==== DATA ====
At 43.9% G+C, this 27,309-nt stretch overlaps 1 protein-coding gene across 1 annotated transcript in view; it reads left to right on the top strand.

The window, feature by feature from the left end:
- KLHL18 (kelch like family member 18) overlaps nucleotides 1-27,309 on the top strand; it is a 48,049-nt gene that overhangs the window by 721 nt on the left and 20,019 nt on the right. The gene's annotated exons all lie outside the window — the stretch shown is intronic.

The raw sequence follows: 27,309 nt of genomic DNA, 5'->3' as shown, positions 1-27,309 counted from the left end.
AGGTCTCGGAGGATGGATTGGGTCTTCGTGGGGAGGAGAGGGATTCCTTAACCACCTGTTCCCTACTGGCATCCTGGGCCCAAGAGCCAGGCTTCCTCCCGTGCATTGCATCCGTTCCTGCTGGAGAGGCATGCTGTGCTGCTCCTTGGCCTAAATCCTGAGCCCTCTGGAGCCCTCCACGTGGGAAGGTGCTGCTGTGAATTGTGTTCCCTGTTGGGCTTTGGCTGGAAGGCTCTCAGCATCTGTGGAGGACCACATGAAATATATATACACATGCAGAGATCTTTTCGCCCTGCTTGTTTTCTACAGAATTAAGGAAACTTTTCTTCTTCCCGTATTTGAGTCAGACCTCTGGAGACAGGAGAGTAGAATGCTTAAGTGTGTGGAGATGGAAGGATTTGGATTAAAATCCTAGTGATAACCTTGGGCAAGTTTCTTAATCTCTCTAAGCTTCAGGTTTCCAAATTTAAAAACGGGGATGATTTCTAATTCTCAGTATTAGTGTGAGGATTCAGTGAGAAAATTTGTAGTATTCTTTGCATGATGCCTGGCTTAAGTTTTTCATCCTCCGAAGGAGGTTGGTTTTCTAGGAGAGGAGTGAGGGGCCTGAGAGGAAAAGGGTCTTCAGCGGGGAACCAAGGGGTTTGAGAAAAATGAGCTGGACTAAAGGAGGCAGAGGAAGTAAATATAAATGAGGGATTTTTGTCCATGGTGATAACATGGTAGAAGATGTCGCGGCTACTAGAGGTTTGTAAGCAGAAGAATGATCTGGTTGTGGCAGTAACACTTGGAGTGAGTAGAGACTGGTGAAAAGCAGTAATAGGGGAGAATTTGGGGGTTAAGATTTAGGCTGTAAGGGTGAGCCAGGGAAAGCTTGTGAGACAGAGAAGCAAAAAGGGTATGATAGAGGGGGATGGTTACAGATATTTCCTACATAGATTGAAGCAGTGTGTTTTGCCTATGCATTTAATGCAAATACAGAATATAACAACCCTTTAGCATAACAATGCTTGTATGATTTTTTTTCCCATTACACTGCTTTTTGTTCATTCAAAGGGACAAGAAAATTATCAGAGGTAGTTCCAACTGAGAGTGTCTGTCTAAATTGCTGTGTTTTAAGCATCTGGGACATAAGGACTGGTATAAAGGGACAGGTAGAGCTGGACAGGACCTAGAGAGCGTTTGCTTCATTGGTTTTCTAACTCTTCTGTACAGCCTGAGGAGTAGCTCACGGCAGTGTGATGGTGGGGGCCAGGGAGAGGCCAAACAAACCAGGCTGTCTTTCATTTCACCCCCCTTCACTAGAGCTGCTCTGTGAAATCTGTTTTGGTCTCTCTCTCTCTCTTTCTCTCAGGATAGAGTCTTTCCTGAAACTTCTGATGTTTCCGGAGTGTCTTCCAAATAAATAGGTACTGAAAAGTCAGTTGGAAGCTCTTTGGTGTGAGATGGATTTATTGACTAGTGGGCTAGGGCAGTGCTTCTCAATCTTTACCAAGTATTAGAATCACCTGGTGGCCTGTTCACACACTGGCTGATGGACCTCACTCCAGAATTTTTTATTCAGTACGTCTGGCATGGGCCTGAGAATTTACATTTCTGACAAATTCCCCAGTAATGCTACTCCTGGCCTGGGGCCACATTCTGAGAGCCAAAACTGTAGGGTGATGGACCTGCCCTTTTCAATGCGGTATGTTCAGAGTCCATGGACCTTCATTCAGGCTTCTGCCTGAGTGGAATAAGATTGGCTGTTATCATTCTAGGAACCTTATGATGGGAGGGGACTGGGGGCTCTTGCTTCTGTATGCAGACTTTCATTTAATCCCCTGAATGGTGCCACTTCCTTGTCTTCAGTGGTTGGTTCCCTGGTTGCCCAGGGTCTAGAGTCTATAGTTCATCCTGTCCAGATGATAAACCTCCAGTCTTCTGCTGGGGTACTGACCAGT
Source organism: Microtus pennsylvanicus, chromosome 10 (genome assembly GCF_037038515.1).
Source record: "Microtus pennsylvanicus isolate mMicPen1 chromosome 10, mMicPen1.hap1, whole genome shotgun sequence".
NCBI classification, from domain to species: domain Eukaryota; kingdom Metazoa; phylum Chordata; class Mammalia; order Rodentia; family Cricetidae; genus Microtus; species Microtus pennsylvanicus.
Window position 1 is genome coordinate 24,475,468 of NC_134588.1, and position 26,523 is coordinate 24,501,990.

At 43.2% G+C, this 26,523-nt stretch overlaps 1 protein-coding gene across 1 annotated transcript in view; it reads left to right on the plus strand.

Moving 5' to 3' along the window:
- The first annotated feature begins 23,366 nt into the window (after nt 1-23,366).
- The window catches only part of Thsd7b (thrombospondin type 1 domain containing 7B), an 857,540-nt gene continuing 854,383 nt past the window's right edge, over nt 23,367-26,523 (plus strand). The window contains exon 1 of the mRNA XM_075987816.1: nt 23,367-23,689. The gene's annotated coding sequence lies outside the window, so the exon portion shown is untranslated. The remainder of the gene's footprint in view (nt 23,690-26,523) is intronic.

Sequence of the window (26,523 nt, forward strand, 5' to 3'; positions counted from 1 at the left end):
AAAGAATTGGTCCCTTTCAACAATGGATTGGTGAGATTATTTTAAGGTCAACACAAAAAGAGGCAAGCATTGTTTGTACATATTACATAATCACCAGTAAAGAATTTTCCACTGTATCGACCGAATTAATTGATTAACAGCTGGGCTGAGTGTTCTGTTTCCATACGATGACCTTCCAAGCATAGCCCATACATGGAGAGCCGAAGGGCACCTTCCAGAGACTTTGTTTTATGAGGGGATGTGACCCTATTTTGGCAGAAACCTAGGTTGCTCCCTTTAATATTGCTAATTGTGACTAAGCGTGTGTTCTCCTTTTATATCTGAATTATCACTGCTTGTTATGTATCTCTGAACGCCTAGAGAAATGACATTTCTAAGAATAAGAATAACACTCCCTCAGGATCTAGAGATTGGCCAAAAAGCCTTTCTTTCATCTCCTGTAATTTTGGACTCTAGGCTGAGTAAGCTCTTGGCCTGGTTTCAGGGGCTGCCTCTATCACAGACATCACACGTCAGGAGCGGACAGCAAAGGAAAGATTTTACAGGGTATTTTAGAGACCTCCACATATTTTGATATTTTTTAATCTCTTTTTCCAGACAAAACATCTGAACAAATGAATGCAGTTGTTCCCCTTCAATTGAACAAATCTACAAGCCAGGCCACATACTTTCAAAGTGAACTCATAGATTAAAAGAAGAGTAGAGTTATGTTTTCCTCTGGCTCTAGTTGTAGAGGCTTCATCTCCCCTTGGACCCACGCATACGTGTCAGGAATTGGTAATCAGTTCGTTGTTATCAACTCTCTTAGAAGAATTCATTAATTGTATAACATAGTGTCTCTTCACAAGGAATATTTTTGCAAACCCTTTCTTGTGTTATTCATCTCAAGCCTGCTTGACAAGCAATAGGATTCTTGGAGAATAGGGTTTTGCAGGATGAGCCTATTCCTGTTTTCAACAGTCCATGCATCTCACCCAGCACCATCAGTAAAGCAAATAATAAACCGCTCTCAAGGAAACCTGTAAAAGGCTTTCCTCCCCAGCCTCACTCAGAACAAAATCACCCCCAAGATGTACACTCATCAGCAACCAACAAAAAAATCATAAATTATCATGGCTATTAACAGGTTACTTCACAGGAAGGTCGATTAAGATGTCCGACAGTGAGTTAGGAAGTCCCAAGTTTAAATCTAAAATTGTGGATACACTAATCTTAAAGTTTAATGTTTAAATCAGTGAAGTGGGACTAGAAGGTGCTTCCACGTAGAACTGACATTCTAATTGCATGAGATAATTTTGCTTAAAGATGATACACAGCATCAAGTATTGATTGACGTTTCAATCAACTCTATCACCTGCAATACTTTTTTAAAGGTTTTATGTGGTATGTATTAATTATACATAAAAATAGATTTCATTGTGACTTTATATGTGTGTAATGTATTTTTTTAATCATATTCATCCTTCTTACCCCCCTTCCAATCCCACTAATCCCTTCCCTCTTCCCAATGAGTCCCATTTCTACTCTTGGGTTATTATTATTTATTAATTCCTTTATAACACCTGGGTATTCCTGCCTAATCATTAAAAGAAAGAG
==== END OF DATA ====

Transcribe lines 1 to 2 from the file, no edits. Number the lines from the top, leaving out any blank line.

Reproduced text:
At 43.9% G+C, this 27,309-nt stretch overlaps 1 protein-coding gene across 1 annotated transcript in view; it reads left to right on the top strand.

The window, feature by feature from the left end: